Bristol bus improvements launched by transport minister

Norman Baker
Image caption Transport Minister Norman Baker fended off criticism that government cuts were pushing up prices

Millions of pounds worth of improvements to bus services in Bristol have been officially launched.

The five-year £79m project will provide 120 new buses and almost 1,000 improved bus stops, more than 300 of which will have new information displays.

Transport Minister Norman Baker had to fend off criticism that government cuts were pushing up prices.

The Department for Transport put in more than half the money and millions also came from local councils.

The plans are aimed at reducing congestion and improving services for commuters and shoppers.

Next month, the cost of fuel for buses will increase because the government is cutting the rebate bus companies get, meaning many fares will go up.

Justin Davies, regional managing director of First Bus (South West and Wales), said: "We are seeing a fuel price rise of 27%. We have to be able to recover an element of that price rise in the prices we charge.

"We have all seen the price of petrol and diesel going up at the pumps, all we are doing is reflecting those price changes.

"It's an economic commodity fuel, we have to pay as much as everybody else."

'Packed out'

Mr Baker said the government had inherited "a very difficult economic situation from the previous administration".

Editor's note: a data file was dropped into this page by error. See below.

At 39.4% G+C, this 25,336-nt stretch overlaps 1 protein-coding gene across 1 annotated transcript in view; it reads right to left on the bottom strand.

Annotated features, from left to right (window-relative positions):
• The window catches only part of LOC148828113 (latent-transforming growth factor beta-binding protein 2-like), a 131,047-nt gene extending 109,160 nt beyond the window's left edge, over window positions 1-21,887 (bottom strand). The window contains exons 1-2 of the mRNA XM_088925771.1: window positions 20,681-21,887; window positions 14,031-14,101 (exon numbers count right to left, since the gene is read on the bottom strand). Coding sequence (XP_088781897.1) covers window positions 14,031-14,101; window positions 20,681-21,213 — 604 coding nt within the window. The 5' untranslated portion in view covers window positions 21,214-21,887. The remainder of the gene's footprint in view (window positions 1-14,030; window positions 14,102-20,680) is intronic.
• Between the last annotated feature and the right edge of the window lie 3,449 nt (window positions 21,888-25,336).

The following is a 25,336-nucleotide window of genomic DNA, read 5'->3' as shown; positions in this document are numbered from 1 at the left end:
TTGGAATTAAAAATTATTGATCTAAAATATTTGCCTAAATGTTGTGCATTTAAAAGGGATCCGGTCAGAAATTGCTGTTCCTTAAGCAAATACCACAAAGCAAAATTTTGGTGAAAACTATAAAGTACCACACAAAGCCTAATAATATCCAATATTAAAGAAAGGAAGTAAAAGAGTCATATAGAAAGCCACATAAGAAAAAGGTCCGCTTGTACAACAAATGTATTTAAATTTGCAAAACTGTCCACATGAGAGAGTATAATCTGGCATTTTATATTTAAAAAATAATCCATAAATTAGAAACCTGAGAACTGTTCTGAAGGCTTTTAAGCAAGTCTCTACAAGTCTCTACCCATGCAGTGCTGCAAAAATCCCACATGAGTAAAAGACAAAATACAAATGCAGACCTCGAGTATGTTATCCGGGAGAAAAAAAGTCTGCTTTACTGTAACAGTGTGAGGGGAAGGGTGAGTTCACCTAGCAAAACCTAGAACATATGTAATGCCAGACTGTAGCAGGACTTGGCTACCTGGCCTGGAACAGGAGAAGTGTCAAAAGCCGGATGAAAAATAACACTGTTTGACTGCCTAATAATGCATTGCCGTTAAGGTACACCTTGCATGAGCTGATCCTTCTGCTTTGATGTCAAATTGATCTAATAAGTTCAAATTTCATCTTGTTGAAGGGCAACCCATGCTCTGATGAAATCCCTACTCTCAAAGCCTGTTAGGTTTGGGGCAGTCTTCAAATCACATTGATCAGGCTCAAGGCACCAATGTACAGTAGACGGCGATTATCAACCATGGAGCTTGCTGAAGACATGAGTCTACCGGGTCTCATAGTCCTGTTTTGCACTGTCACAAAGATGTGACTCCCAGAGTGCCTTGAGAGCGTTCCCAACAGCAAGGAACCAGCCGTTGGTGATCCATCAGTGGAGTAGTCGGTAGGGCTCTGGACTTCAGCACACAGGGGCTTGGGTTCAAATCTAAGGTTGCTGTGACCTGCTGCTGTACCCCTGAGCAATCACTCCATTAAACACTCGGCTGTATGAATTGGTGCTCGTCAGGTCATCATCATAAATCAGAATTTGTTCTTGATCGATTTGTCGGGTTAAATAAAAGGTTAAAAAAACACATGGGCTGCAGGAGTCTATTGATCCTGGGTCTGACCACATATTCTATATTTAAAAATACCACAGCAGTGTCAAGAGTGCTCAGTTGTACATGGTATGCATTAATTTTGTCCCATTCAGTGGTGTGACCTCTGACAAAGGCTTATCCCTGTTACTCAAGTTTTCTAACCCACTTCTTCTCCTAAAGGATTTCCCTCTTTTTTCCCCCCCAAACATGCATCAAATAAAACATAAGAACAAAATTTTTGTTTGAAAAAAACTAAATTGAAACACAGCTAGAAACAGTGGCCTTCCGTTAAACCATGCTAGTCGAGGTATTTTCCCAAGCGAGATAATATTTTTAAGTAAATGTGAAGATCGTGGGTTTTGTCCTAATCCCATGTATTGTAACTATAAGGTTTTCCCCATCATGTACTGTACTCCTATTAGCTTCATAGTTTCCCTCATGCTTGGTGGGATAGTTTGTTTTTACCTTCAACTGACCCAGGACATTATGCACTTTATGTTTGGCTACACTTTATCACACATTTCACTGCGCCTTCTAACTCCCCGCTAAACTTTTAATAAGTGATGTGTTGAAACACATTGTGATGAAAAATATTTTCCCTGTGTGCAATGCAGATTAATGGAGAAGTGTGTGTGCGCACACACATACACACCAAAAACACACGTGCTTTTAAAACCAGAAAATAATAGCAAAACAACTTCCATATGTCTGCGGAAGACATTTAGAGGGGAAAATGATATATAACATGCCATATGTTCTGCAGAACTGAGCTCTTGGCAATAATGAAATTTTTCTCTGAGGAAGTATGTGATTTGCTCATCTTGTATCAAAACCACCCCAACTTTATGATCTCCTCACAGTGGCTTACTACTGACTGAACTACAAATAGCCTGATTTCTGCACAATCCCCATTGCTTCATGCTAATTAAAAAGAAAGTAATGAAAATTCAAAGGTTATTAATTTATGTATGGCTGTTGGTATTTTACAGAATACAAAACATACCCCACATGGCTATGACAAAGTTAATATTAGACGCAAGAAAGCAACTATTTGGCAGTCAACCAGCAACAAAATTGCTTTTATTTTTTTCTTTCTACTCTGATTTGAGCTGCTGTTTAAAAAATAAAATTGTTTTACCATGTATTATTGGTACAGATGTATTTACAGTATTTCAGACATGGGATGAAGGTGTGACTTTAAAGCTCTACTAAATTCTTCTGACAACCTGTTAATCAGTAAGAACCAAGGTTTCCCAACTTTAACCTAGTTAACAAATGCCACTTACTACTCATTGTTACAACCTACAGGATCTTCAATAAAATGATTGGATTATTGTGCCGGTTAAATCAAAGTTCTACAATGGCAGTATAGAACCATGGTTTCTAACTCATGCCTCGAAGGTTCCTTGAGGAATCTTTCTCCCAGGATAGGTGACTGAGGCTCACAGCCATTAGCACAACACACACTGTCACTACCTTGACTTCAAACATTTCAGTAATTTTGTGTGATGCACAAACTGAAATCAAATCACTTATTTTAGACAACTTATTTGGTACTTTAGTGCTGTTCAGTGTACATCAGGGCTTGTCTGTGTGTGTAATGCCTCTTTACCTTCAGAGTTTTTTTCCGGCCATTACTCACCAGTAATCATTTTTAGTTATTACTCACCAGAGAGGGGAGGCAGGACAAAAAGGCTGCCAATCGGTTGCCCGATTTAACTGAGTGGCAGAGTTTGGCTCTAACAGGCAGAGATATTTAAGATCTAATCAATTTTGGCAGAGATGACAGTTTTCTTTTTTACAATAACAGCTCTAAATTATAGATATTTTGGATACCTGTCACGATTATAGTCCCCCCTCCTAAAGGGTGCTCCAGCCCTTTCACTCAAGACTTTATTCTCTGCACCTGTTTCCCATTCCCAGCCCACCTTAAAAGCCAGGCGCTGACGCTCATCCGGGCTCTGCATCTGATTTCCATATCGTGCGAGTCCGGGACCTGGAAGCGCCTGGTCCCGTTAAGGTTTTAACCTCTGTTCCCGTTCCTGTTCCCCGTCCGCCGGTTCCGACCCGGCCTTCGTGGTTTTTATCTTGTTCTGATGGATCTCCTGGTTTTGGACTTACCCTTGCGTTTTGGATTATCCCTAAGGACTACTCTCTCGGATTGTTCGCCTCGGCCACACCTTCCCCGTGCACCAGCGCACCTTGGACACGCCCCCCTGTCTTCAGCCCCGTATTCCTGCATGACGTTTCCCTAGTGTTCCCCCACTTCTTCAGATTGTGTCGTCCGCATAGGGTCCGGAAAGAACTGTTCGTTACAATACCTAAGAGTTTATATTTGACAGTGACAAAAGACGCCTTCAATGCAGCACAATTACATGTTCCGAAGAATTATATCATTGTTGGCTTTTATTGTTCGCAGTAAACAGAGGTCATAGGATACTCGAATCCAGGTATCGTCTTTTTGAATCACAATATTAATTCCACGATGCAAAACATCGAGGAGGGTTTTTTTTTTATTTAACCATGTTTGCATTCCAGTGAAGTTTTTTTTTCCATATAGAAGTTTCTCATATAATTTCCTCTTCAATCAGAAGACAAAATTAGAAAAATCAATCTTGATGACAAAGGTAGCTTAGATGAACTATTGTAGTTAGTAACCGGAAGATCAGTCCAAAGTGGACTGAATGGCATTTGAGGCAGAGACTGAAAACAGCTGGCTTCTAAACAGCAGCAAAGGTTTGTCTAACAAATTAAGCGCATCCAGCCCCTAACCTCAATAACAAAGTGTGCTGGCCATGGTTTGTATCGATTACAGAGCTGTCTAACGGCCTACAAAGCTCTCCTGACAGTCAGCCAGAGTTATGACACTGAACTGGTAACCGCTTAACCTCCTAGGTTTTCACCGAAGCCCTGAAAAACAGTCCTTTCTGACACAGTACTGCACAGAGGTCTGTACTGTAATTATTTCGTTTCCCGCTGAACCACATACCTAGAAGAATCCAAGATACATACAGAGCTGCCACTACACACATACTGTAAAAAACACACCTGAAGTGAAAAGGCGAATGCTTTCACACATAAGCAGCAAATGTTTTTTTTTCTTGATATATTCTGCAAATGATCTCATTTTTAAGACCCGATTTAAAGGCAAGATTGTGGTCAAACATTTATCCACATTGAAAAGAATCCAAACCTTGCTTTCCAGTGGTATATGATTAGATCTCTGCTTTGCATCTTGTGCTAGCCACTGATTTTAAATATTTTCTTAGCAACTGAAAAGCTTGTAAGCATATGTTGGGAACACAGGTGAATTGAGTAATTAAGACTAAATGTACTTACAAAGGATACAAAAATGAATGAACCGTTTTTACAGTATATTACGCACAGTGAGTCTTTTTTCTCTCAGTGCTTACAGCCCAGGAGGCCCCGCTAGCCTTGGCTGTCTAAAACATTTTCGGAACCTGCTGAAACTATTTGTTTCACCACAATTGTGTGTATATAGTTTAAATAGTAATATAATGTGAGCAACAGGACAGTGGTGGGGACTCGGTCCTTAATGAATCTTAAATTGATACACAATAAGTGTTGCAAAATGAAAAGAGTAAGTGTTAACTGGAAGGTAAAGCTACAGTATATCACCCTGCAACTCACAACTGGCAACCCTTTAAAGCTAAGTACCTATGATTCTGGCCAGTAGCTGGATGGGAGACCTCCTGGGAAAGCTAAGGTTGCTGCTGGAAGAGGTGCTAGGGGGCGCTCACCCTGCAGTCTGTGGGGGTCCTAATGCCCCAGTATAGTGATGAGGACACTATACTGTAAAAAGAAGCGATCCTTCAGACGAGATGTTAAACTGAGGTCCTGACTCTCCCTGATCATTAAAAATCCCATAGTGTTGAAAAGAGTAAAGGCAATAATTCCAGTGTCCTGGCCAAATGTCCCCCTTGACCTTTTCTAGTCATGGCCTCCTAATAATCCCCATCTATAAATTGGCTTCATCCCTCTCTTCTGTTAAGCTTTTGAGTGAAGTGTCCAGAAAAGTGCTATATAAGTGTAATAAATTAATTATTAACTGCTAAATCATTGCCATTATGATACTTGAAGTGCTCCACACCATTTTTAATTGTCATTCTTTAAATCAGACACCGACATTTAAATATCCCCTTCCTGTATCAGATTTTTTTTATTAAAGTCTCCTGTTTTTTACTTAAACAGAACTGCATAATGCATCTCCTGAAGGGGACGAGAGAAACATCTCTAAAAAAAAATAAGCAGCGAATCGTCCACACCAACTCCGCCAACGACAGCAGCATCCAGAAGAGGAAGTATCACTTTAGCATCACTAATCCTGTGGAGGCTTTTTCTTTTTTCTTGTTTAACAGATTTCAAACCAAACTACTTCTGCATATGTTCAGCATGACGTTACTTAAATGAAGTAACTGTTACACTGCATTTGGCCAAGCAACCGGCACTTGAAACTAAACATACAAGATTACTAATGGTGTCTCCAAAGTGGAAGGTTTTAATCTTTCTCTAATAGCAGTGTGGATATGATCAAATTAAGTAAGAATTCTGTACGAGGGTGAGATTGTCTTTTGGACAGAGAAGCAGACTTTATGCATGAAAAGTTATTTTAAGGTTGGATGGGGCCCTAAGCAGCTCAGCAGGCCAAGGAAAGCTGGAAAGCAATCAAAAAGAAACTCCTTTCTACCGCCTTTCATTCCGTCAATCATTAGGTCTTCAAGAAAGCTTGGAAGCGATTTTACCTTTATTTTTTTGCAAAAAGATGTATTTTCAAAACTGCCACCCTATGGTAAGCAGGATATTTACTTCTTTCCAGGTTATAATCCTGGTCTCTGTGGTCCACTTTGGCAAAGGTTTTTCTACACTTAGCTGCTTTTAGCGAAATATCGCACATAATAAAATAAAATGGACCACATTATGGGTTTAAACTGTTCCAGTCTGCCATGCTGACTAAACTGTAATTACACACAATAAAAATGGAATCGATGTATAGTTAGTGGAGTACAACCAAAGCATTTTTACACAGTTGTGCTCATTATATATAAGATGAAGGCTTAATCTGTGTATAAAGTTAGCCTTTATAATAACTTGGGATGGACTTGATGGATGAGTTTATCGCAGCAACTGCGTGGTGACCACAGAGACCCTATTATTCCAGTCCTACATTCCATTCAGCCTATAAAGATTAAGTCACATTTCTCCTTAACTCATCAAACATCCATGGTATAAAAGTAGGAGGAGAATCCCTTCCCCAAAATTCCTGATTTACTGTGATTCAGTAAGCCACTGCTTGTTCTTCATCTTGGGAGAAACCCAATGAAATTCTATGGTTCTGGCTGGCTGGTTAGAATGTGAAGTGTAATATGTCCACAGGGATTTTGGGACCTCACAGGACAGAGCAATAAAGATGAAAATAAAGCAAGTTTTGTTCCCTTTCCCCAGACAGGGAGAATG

He said the government had given 18 months notice of the bus service operators' grant being reduced.

"At the time the operators said that the notice given was sufficient and they could incorporate that without putting up fares or cutting services," he added.

Image caption The plans are aimed at reducing congestion and improving services for commuters and shoppers

A regular bus user who gave his name as Michael said: "I travel from Clifton mainly into Broadmead but some weeks ago I came back to Bristol from Stafford.

"The train took an hour and 45 minutes. I waited at Temple Meads for a number 8 bus to take me to Clifton and it took me an hour and 35 minutes to get from the station to Clifton."

Drivers and some businesses also said continuous roadworks had caused tailbacks.

Mr Baker said the investment was a success and the number of bus passengers had risen.

"I came in on the bus this morning, the 54 bus into the city centre and it was packed out, so quite clearly people are voting with their feet and getting on the bus," he said.

Mr Baker said the long-term aim was to integrate bus and train travel in the West.

He said nationally he wanted to improve journey times around the country and roll out smart card technology to enable people to use the same tickets on buses as on trains.

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